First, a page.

Entering the final year of a contract will that will pay him $6.21 million for the 2013-14 season, Lowry is not only playing for a contract, he’s playing to prove he’s one of the game’s elite guards.
When the 27-year-old point guard first arrived in Toronto, he couldn’t have had a more explosive start to his Raptor career. Lowry’s first three games saw him flirt with triple-double numbers as his stat lines had some north-of-the-border wondering if he could make a run at being named to the All-Star team.
Lowry’s numbers in his first three games with Toronto were as follows:
Game 1: 21 points, eight assists, seven rebounds, five steals, while shooting 54.5 percent from the field after hitting six of his 11 attempts from the floor.
Game 2: 28 points, eight assists, eight rebounds, three steals, while shooting 47.4 percent from the field after hitting nine of his 19 attempts from the floor.
Game 3: 22 points, five assists, seven rebounds, three steals while shooting 80 percent from the field after hitting eight of his 10 attempts from the floor.
In the three contests, Lowry also went to the foul-line 18 times and only missed one attempt.
The point guard couldn’t have started off his career any better in Toronto, but things quickly took a turn when he was injured in the fourth game of the season. He was never the same again as for the rest of the season constant injuries prevented Lowry from either playing pain-free or playing altogether.
He missed 14 games in the 2012-13 season with a series of injuries that included ankle, shoulder and back issues. The biggest thing for Lowry entering his second season with the Raptors will be to prove he is able to stay healthy.
The other issue that plagued Lowry last season were the moments of immaturity he displayed on and off the court.
At times, Lowry would excessively bark at officials when he disagreed with calls. It got to the point where it seemed as if every game the point guard was arguing with officials even after he’d receive technical fouls. It’s understandable players are going to disagree with the officiating from time-to-time, but Lowry made it seem as if his focus was more on the officiating than trying to help his team win games.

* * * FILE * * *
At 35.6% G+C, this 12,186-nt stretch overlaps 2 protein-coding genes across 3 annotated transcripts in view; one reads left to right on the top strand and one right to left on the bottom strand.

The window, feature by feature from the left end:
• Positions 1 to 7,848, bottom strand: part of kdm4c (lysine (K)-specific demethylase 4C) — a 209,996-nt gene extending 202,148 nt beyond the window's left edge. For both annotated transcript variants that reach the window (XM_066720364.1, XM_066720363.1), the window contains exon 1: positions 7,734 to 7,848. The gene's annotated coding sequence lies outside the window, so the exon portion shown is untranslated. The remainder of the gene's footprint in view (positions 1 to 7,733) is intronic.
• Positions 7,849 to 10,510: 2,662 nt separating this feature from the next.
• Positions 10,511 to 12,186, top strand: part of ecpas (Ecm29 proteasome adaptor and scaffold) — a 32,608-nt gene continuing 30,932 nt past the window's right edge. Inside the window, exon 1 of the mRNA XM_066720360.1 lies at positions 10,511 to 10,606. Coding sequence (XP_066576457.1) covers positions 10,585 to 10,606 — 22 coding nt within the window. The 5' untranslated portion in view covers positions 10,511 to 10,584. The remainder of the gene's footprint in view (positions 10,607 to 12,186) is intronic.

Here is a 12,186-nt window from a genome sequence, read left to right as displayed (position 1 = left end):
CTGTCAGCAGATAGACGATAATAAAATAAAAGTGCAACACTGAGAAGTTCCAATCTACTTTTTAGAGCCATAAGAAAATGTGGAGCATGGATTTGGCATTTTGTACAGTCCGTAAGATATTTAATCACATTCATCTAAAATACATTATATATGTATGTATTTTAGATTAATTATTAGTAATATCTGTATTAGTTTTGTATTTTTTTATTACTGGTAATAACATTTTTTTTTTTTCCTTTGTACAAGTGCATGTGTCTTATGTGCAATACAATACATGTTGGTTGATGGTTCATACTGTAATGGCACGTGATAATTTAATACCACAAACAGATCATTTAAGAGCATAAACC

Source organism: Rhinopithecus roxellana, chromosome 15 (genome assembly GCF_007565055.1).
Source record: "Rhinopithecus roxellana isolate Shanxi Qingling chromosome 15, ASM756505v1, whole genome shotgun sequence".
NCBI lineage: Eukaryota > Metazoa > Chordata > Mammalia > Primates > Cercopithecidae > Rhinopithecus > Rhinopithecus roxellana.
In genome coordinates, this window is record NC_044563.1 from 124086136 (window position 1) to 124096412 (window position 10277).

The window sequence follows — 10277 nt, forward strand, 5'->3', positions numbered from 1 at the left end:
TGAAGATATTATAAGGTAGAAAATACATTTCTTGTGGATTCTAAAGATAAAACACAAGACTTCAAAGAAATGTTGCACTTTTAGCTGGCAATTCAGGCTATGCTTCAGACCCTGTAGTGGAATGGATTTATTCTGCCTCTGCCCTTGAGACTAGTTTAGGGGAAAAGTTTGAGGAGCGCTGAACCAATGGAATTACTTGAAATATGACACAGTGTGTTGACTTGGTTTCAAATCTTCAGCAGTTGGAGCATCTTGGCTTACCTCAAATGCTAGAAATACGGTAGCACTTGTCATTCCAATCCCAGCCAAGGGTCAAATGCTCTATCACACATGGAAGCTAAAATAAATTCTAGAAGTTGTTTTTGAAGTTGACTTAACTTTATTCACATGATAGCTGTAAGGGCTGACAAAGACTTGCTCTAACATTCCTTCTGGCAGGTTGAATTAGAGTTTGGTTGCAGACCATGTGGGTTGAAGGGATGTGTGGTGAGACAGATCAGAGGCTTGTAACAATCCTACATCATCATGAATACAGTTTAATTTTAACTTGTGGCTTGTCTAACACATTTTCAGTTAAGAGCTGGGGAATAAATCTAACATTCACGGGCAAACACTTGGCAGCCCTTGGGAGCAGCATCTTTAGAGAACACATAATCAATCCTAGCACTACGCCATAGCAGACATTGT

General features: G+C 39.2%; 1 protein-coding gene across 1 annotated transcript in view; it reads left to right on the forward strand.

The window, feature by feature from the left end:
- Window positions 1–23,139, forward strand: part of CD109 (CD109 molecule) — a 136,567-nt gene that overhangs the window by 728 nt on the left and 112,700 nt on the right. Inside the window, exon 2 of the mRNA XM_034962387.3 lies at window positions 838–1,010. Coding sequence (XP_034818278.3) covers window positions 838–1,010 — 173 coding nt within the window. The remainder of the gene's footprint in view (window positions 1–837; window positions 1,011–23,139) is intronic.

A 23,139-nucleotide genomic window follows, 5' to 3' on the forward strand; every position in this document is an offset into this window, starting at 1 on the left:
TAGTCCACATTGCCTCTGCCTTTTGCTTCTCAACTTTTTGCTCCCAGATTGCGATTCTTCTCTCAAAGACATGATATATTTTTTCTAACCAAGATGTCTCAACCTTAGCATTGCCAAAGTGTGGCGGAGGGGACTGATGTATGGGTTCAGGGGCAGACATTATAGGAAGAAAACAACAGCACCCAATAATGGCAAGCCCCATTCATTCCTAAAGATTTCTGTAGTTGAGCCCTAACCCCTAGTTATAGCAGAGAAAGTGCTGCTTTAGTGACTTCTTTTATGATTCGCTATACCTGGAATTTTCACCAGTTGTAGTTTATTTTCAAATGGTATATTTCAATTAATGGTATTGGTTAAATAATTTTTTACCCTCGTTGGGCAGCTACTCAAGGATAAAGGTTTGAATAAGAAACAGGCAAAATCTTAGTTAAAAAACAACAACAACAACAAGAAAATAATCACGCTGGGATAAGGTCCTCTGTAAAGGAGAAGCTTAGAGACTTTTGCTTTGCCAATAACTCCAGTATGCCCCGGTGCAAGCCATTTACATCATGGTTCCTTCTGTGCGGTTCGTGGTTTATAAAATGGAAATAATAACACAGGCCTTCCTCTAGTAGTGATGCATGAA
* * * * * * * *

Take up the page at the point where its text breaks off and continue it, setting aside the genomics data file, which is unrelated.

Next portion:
Along with arguing with the officials, there were times Lowry could be seen pouting on the bench after losing playing time to Jose Calderon. When Lowry was forced to miss time due to injury, Calderon was inserted into the starting line-up and thrived in the role. The Spanish guard put up career numbers and the team was winning games, but when Lowry was healthy again and was told he’d be coming off the bench, he didn’t appreciate the loss of playing time despite the team’s success.
Suddenly, the attitude issues fans in Toronto had heard about from Lowry’s time with the Memphis Grizzlies and Houston Rockets were becoming visible, and many began to wonder if he was a selfish player.
Lowry has proven he is a talented player who can put up impressive numbers in the NBA. Although he’s in a contract year, his focus shouldn’t be trying to fill the stat sheet. Instead, his focus should be on proving he’s a team player and not someone who barks at officials the moment things don’t go his way. He’ll also need to show he can stay healthy, because an immature, injury-prone player isn’t going to receive the type of contract someone as talented as Lowry should receive.
Lowry has all the tools necessary to be one of the top point guards in the NBA. However, if he wants to get paid like one at the end of the season, he still has a lot to prove in the 2013-14 season.